It was hard, but it wasn’t killing him, and until then, he refused to give up on his dreams. He was slowly making progress toward his degree. He wasn’t going to let it slip through his fingers now, even without his parents’ help. It would have been easier, but this was life—his life—and he had to work with what he was dealt.
An upbeat song started on the radio and he cranked it. One other good thing about the night job: he could sing to his heart’s content as loud as he wanted. He could be his own rock star behind the wheel, and no one knew anything about it.
Lucas Street appeared in front of him and he made the left, gaping just a little at the large homes. They were beautiful marble and stone creations, with pristine lawns, trimmed bushes and shrubs, and large leaf-filled trees. Paradise in the middle of town, or actually on the north side of town, but no one was that picky, least of all Brandon.
Eyeing the ticket quickly, he released it and hunted house numbers. “Lawdy, Miss Mae. I do hope he’s a tipper,” he drawled in a sultry falsetto. He rolled to a stop at the curb and double checked the numbers.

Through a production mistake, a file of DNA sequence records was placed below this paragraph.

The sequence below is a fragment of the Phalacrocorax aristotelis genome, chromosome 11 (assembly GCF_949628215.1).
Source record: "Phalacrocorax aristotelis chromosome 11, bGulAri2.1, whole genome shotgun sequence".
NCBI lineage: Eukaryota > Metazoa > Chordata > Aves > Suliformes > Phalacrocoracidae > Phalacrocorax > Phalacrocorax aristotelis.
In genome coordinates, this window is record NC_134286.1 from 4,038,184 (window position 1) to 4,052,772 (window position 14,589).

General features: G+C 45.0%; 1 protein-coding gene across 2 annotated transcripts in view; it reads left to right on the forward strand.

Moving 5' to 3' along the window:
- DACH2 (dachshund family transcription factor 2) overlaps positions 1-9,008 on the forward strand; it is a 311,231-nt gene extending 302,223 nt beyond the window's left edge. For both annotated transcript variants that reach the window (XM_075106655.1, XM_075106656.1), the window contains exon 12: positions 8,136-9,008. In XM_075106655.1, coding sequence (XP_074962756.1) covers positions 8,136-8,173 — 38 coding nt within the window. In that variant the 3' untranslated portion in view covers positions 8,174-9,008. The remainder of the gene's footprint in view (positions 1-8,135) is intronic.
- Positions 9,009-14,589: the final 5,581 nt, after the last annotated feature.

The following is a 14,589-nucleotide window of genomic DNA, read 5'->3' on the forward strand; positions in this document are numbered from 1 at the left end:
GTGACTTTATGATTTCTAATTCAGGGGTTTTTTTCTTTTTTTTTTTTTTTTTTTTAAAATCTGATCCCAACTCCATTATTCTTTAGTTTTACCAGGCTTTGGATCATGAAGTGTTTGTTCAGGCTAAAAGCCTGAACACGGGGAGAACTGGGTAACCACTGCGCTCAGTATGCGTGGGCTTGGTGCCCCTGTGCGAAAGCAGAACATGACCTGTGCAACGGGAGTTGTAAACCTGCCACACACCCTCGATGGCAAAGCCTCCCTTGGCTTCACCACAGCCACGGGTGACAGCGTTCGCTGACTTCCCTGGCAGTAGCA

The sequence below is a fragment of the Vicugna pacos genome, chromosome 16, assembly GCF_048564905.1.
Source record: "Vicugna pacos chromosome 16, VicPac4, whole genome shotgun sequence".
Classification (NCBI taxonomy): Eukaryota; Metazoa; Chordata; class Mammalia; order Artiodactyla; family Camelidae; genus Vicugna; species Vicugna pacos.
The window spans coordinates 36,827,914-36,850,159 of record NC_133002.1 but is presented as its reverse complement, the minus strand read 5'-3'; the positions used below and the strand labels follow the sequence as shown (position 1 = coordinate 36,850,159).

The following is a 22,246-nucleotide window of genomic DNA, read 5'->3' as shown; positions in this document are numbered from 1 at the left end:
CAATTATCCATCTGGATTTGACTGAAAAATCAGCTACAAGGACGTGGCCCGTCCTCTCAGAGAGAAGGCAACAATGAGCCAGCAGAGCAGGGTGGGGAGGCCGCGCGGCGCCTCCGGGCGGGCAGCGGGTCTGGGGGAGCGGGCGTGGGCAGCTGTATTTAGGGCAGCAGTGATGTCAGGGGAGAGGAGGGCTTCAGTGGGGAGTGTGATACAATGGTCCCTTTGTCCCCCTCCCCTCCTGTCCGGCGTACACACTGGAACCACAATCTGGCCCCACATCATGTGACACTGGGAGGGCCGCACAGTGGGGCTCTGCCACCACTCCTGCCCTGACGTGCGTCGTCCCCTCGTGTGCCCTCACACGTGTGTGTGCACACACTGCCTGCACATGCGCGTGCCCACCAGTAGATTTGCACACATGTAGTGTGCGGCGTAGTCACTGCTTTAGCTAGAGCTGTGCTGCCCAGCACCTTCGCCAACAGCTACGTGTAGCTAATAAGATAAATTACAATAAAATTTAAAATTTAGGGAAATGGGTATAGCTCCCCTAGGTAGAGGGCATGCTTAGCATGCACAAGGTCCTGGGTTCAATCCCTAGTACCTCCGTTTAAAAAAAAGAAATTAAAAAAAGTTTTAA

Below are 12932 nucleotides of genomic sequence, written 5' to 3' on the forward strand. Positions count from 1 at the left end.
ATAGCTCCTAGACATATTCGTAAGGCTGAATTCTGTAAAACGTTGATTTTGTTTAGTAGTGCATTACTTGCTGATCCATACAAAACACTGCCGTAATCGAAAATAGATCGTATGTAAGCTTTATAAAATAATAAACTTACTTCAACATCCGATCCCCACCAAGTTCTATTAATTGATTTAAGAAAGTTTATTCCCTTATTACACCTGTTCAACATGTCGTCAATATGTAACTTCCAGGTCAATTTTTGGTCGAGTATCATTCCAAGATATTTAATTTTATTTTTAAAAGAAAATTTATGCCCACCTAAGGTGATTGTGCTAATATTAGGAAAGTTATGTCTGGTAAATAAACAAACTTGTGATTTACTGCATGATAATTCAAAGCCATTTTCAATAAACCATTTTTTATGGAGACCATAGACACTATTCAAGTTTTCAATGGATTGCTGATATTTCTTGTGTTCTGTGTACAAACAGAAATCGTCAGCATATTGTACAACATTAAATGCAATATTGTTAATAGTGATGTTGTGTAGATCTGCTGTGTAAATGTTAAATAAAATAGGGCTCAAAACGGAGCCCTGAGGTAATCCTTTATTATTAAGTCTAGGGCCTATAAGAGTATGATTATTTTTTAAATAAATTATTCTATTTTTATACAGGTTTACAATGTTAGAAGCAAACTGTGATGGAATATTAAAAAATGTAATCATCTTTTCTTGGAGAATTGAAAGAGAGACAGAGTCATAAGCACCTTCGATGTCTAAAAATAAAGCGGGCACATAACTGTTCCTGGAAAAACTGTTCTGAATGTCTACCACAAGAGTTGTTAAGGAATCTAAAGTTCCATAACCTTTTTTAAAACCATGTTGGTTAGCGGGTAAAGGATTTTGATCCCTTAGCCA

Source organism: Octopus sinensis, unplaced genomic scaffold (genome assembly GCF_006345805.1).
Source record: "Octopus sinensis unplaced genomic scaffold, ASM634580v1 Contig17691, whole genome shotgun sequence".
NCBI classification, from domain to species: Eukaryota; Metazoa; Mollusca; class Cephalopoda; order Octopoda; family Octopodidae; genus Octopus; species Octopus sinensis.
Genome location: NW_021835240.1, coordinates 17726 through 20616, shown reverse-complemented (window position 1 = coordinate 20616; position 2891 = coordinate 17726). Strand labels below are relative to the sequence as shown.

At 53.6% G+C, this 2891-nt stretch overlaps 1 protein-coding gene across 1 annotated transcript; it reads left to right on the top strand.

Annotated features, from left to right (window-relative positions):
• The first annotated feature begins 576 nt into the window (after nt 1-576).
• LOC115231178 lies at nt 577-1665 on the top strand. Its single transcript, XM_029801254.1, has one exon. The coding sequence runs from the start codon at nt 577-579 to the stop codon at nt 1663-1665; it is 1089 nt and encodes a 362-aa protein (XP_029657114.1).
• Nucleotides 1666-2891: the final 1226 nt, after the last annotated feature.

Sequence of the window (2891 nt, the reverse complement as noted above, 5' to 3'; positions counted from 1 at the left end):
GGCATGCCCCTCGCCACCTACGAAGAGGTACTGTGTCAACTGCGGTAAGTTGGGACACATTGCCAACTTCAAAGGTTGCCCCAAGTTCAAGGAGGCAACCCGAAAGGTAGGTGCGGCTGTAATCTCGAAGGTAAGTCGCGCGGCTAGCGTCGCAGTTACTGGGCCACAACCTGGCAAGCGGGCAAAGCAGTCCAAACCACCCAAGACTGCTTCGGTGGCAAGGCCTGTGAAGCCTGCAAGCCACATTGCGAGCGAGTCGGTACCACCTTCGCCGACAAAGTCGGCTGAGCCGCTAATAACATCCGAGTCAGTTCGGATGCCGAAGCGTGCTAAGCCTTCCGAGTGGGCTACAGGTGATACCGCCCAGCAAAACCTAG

Brandon hopped from the car in front of the right house and grabbed the insulated carrier in sure palms. He skipped up the four steps to the door and hit the doorbell with a thumb. A moment or two was all it took.
“That was quick tonight, Rod—Oh, sorry. I thought you were Rodney.”
The hunk in the doorway short-circuited Brandon’s brain for about three solid seconds. Sleek, satiny black workout shorts and a soft-as-suede T-shirt that fit his chest like a dream. And that was just what was directly in front of his eyes. He wanted to take all the time in the world to investigate and stare, but the man’s voice dispelled his visual groping.
“How much is it?”
“Huh?” Brandon blinked and shook himself, feeling his face heat like a bonfire on the beach. With his fair skin, he knew it was impossible to pretend it didn’t happen. “Sorry.” He hunted for the ticket, using it as an excuse to get his tongue into the right gear. “Fourteen eighty-three.”
“Sounds right. Are you new?”
Brandon slipped the boxes from the insulator. “No, Rodney was already out,” he replied lamely, hiding his jealousy that this guy was one of Rodney’s regulars. No one in Brandon’s area, as of yet, had turned out looking like this god.